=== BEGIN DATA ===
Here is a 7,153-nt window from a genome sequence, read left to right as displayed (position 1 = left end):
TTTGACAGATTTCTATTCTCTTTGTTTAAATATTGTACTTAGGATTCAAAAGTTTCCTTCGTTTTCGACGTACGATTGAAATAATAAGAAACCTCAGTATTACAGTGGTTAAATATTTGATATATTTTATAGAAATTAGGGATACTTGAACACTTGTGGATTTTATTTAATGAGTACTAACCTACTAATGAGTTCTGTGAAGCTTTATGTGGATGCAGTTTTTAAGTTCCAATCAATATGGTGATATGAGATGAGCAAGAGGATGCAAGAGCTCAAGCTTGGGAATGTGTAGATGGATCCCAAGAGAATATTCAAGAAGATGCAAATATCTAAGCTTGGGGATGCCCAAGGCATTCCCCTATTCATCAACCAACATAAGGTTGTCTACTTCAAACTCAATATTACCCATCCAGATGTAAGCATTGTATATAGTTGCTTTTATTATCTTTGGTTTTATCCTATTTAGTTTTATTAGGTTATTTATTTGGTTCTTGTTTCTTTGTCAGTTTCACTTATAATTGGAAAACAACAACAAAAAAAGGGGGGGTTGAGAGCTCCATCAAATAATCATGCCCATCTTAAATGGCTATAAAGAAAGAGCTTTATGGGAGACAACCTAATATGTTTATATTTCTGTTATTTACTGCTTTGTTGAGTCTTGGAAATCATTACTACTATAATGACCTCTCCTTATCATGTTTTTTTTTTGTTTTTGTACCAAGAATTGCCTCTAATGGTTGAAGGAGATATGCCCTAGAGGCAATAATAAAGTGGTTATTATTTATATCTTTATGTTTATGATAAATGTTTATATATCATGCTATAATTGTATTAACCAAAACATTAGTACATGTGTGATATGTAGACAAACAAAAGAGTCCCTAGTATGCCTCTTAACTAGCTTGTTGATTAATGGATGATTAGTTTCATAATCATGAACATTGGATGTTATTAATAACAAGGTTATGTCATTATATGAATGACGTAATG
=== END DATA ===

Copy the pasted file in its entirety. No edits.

Here is a 7,153-nt window from a genome sequence, read left to right as displayed (position 1 = left end):
TTTGACAGATTTCTATTCTCTTTGTTTAAATATTGTACTTAGGATTCAAAAGTTTCCTTCGTTTTCGACGTACGATTGAAATAATAAGAAACCTCAGTATTACAGTGGTTAAATATTTGATATATTTTATAGAAATTAGGGATACTTGAACACTTGTGGATTTTATTTAATGAGTACTAACCTACTAATGAGTTCTGTGAAGCTTTATGTGGATGCAGTTTTTAAGTTCCAATCAATATGGTGATATGAGATGAGCAAGAGGATGCAAGAGCTCAAGCTTGGGAATGTGTAGATGGATCCCAAGAGAATATTCAAGAAGATGCAAATATCTAAGCTTGGGGATGCCCAAGGCATTCCCCTATTCATCAACCAACATAAGGTTGTCTACTTCAAACTCAATATTACCCATCCAGATGTAAGCATTGTATATAGTTGCTTTTATTATCTTTGGTTTTATCCTATTTAGTTTTATTAGGTTATTTATTTGGTTCTTGTTTCTTTGTCAGTTTCACTTATAATTGGAAAACAACAACAAAAAAAGGGGGGGTTGAGAGCTCCATCAAATAATCATGCCCATCTTAAATGGCTATAAAGAAAGAGCTTTATGGGAGACAACCTAATATGTTTATATTTCTGTTATTTACTGCTTTGTTGAGTCTTGGAAATCATTACTACTATAATGACCTCTCCTTATCATGTTTTTTTTTTGTTTTTGTACCAAGAATTGCCTCTAATGGTTGAAGGAGATATGCCCTAGAGGCAATAATAAAGTGGTTATTATTTATATCTTTATGTTTATGATAAATGTTTATATATCATGCTATAATTGTATTAACCAAAACATTAGTACATGTGTGATATGTAGACAAACAAAAGAGTCCCTAGTATGCCTCTTAACTAGCTTGTTGATTAATGGATGATTAGTTTCATAATCATGAACATTGGATGTTATTAATAACAAGGTTATGTCATTATATGAATGACGTAATG